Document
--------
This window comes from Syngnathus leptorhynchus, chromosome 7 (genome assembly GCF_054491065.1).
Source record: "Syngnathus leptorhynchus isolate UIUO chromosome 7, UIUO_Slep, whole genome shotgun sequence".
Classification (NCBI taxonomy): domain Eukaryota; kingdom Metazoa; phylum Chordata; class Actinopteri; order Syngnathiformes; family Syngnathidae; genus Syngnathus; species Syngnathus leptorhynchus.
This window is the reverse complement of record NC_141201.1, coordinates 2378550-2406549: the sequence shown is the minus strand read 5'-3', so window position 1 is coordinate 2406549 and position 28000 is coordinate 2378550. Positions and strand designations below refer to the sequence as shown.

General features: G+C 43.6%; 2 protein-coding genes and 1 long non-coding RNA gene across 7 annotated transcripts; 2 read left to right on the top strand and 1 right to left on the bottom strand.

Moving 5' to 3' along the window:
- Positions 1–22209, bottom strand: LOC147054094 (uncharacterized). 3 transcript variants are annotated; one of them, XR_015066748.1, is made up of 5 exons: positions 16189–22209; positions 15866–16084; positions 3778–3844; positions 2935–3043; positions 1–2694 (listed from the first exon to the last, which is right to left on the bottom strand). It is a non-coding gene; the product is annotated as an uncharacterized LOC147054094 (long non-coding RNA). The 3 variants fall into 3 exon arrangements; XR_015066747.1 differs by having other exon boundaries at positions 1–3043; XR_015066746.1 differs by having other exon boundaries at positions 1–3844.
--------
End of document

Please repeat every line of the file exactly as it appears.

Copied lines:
This window comes from Syngnathus leptorhynchus, chromosome 7 (genome assembly GCF_054491065.1).
Source record: "Syngnathus leptorhynchus isolate UIUO chromosome 7, UIUO_Slep, whole genome shotgun sequence".
Classification (NCBI taxonomy): domain Eukaryota; kingdom Metazoa; phylum Chordata; class Actinopteri; order Syngnathiformes; family Syngnathidae; genus Syngnathus; species Syngnathus leptorhynchus.
This window is the reverse complement of record NC_141201.1, coordinates 2378550-2406549: the sequence shown is the minus strand read 5'-3', so window position 1 is coordinate 2406549 and position 28000 is coordinate 2378550. Positions and strand designations below refer to the sequence as shown.

General features: G+C 43.6%; 2 protein-coding genes and 1 long non-coding RNA gene across 7 annotated transcripts; 2 read left to right on the top strand and 1 right to left on the bottom strand.

Moving 5' to 3' along the window:
- Positions 1–22209, bottom strand: LOC147054094 (uncharacterized). 3 transcript variants are annotated; one of them, XR_015066748.1, is made up of 5 exons: positions 16189–22209; positions 15866–16084; positions 3778–3844; positions 2935–3043; positions 1–2694 (listed from the first exon to the last, which is right to left on the bottom strand). It is a non-coding gene; the product is annotated as an uncharacterized LOC147054094 (long non-coding RNA). The 3 variants fall into 3 exon arrangements; XR_015066747.1 differs by having other exon boundaries at positions 1–3043; XR_015066746.1 differs by having other exon boundaries at positions 1–3844.